What is a Slot?
A thin opening or groove in something, such as the hole in a door or the slot where letters and postcards go at the post office. In casinos, a slot is the space where you insert your money and then spin the reels to see whether you’ve won or lost.
A notch in the primaries of some birds, during flight, that helps maintain a uniform flow of air over the wings. In aviation, the term also refers to an allocated time and place for an aircraft to take off or land at an airport, as authorized by an airline and an air-traffic authority. Airlines compete for slots at extremely busy airports, and governments use them to manage air traffic at these hubs, so that there are no repeated delays from too many flights attempting to take off or land at the same time.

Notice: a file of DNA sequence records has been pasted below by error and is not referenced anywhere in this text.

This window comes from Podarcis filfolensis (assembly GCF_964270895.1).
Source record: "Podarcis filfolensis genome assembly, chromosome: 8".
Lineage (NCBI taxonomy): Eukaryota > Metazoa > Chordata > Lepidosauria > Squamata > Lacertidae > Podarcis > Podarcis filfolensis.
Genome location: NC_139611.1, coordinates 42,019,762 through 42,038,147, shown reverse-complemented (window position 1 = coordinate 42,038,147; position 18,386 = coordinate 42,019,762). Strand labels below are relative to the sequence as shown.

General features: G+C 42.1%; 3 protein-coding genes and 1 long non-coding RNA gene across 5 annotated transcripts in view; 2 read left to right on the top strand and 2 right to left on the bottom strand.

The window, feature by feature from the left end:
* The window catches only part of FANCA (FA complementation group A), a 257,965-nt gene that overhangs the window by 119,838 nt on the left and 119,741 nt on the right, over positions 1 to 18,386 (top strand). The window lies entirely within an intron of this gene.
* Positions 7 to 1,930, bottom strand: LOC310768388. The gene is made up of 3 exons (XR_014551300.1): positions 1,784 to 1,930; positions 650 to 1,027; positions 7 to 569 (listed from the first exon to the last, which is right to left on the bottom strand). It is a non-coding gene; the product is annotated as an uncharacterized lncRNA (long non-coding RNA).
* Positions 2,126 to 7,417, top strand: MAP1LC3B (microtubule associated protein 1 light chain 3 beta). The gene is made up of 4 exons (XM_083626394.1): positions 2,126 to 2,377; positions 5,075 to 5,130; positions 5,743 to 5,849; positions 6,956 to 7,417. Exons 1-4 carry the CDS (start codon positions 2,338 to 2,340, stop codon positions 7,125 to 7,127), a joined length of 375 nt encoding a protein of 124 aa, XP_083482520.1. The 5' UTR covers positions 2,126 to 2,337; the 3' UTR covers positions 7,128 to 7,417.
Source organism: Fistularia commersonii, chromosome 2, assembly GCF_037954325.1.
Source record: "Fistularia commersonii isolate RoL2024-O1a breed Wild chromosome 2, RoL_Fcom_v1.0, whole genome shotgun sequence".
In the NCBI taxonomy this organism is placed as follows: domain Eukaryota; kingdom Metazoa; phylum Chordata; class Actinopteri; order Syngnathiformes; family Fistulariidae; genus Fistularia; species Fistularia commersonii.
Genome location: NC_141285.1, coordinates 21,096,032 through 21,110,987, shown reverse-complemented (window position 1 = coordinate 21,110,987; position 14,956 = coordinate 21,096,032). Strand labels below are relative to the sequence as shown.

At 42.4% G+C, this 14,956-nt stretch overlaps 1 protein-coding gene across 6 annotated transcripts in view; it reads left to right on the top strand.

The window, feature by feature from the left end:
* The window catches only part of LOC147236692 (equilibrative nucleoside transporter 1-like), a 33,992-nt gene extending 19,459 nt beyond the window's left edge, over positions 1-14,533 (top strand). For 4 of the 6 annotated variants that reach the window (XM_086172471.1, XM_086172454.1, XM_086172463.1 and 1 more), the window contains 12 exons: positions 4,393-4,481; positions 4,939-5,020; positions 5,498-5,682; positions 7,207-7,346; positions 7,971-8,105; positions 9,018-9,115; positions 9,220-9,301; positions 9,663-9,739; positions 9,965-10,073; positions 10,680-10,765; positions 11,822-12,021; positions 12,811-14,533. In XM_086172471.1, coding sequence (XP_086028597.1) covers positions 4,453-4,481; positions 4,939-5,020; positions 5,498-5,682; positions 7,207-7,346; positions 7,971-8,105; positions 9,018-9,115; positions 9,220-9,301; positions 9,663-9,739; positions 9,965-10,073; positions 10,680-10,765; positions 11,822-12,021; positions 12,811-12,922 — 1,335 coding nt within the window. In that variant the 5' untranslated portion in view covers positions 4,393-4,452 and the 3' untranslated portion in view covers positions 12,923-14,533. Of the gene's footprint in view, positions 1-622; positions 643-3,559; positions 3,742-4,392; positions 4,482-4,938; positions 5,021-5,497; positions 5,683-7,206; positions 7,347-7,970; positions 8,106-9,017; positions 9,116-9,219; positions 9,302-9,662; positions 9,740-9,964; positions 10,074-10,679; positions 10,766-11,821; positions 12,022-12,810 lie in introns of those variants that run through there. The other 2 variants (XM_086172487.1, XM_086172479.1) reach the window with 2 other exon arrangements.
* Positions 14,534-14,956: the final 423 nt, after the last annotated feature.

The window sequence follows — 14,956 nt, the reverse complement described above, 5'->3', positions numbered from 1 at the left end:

In football, a receiver that lines up in the middle of the field, between the wide receiver and the running back. Slot receivers must be physically quick, and teams tend to emphasize speed over size in selecting these players. They are often responsible for running complex routes that require a great deal of elusion and evasion, and they can help to confuse the defense and create big plays on both passing and running plays.
A slot is a number, sequence, or set of numbers that is determined randomly by a computer program. Early electromechanical slot machines would have “tilt switches” that could make or break a circuit when tampered with, and they would display different pay tables depending on what kind of tilt was detected. Modern games are more complicated, and the pay tables appear on a giant HD monitor instead of on paper, but they still serve the same purpose.